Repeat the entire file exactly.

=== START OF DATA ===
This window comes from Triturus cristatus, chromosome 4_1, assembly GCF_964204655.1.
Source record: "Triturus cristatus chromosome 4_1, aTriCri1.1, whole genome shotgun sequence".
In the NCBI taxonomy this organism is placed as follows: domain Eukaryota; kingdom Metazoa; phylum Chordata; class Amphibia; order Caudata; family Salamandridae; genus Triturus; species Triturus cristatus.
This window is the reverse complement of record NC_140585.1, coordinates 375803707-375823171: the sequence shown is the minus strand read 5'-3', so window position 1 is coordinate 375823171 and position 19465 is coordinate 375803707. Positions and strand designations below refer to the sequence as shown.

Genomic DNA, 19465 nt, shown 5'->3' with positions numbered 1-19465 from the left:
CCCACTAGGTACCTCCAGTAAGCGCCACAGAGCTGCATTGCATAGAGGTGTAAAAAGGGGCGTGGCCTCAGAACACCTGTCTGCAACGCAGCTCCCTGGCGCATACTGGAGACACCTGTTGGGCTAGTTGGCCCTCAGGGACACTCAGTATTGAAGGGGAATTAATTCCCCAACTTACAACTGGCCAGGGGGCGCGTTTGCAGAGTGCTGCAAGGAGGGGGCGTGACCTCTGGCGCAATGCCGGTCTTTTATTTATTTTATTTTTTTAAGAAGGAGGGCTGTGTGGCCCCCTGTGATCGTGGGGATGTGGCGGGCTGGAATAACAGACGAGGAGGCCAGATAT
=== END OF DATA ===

This window comes from Triturus cristatus, chromosome 4_1, assembly GCF_964204655.1.
Source record: "Triturus cristatus chromosome 4_1, aTriCri1.1, whole genome shotgun sequence".
In the NCBI taxonomy this organism is placed as follows: domain Eukaryota; kingdom Metazoa; phylum Chordata; class Amphibia; order Caudata; family Salamandridae; genus Triturus; species Triturus cristatus.
This window is the reverse complement of record NC_140585.1, coordinates 375803707-375823171: the sequence shown is the minus strand read 5'-3', so window position 1 is coordinate 375823171 and position 19465 is coordinate 375803707. Positions and strand designations below refer to the sequence as shown.

Genomic DNA, 19465 nt, shown 5'->3' with positions numbered 1-19465 from the left:
CCCACTAGGTACCTCCAGTAAGCGCCACAGAGCTGCATTGCATAGAGGTGTAAAAAGGGGCGTGGCCTCAGAACACCTGTCTGCAACGCAGCTCCCTGGCGCATACTGGAGACACCTGTTGGGCTAGTTGGCCCTCAGGGACACTCAGTATTGAAGGGGAATTAATTCCCCAACTTACAACTGGCCAGGGGGCGCGTTTGCAGAGTGCTGCAAGGAGGGGGCGTGACCTCTGGCGCAATGCCGGTCTTTTATTTATTTTATTTTTTTAAGAAGGAGGGCTGTGTGGCCCCCTGTGATCGTGGGGATGTGGCGGGCTGGAATAACAGACGAGGAGGCCAGATAT